In the town square, curled around the base of St John the Baptist church, were myriad stalls and smells. The chocolate and pecan pastry I had bought to stave off my morning hunger – and by the by the French really do make the best pastries – was all but annulled by the onslaught of products to be bought, sampled and gawped at. A lady frying potatoes in a large pan of garlic and rosemary filled the air with scented smoke; a young and very charismatic man was selling his family’s homemade speculoos; a whole table was covered in fat purple and brown Provencal Violets (garlic); another table was loaded up with wooden bowls of olives; and yet another with local sausages and cured meats covered with spices or black pepper. My bags were heavier and my wallet was lighter and we slid out of Fayence and back to ol’ Monty.
The decision was made, without much pleading or controversy, to spend the next day – there were six in our group – lounging on deckchairs or floating in the pool with bottles of wine and Aperol nearby. I had brought cheese and hams from Spain and the concept of hunger, as gluttonous as we were being, was now nothing more than a fantastical word in some dictionary. A thunderstorm and a barbecue in the evening rounded the day off but there were still more villages out there. Despite the smoky steaks, lemon and basil chicken and endless bottles of Burgundy I still wanted more. I wanted the hattrick.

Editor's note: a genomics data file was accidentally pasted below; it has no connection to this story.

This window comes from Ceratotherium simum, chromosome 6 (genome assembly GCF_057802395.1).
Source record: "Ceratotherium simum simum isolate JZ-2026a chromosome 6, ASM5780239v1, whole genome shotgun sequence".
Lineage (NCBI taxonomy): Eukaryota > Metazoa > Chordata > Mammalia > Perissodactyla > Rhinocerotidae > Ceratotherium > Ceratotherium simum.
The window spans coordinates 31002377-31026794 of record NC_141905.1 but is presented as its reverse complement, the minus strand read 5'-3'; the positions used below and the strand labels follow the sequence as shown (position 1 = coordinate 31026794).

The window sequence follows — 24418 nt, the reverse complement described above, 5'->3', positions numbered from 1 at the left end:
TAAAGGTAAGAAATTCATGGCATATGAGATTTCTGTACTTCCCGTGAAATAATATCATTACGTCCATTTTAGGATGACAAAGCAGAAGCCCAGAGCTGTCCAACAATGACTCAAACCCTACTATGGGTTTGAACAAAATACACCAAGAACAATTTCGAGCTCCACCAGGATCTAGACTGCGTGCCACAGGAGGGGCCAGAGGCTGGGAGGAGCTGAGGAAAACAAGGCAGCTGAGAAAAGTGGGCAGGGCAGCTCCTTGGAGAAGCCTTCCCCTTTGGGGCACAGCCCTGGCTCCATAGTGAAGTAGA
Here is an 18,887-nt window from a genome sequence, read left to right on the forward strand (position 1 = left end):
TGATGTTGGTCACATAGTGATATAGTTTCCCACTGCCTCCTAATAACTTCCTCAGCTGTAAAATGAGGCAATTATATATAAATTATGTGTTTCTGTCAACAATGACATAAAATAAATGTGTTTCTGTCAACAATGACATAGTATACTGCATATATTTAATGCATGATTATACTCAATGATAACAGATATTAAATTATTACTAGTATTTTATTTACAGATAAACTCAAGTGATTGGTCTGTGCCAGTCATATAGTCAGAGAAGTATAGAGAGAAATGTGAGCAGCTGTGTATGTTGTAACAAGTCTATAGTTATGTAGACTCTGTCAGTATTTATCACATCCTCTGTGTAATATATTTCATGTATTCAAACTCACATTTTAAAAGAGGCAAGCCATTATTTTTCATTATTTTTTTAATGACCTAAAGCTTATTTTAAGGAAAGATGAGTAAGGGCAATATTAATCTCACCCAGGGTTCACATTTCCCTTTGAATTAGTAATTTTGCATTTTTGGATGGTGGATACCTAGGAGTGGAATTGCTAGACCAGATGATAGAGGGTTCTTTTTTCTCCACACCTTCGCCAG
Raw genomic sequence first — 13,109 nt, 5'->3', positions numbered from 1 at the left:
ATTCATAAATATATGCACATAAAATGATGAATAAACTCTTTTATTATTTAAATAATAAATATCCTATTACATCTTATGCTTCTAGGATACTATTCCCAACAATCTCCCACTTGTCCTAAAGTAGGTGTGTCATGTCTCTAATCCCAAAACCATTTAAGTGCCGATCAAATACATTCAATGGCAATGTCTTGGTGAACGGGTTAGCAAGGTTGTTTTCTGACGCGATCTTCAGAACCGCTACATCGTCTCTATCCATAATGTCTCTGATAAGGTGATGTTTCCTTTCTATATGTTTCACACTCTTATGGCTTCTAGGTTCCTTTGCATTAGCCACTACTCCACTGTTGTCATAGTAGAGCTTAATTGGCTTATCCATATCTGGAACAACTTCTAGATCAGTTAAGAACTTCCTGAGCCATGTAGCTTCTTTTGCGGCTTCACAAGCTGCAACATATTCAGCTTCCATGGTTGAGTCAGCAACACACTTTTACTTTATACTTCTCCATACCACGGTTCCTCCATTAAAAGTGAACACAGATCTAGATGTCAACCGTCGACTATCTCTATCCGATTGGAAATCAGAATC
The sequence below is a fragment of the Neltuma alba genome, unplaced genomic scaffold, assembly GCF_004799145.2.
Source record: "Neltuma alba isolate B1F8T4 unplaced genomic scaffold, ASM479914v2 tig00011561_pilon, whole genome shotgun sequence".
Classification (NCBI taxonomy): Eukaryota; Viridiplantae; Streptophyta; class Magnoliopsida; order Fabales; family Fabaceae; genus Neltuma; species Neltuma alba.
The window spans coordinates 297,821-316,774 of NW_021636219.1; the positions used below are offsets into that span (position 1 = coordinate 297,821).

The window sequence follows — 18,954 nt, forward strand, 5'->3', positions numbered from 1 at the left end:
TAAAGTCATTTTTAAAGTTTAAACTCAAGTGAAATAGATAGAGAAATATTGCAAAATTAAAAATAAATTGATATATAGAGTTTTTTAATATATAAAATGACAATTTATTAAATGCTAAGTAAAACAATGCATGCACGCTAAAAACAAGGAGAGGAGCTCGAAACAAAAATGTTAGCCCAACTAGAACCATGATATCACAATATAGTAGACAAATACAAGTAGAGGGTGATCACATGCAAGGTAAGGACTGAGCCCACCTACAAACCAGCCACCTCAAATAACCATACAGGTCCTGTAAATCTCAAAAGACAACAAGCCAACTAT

Grasse: the Queen of the hills and the capital of perfume. Grasse was an explosion of colours a welcome attack on the senses. The walls, coloured again, were more intense: canary yellows, salmon pinks and brilliant oranges. Little alleys filtered off all places, but the elevated stature of the town allowed churches to squeeze in as well. Washing hung in a Neapolitan fashion from some windows while down below food stalls and cafes filled the streets under clouds of cooling mist emitted by the bars. Despite its natural appeal there was another reason Grasse could hold its head high: Perfume.
The fecund fields and valleys of Provence are prime flower-growing territory. Indeed, many of the balconies and windows boxes of Grasse were spilling over with daisies and geraniums. Since the end of the 18th century this little hilltop settlement has been the centre of the French perfume industry. A lot of the famous ‘noses’ trained in Grasse and tucked away down many of the lanes one can find old shops peddling their wares. The warm lands around Grasse are brimming with lavender, myrtle, jasmine, rose, orange blossom and mimosa. The region is a cocktail of aromas. Paradise for women, trickier for men. I myself went away with a small bottle of Cedrat (citron) perfume for those moments when I want to smell a little more Provençal.
Three villages of the Côte d’Azur but without the Côte. The French Riviera without the Riviera. There was no need to hug the shores and no desire rose in me to see it. It would have been nice, of course, to linger lazily at a café in Nice or swan about in Cannes pretending I had as much money as the other people there, but I didn’t care. Less than an hour inland and a world of earthly pleasures had opened itself up to me. A world of aromas and local produce, of postcard-perfect villages and sweeping vistas. A land that, with the addition of food and friends, could very much be some kind of Eden.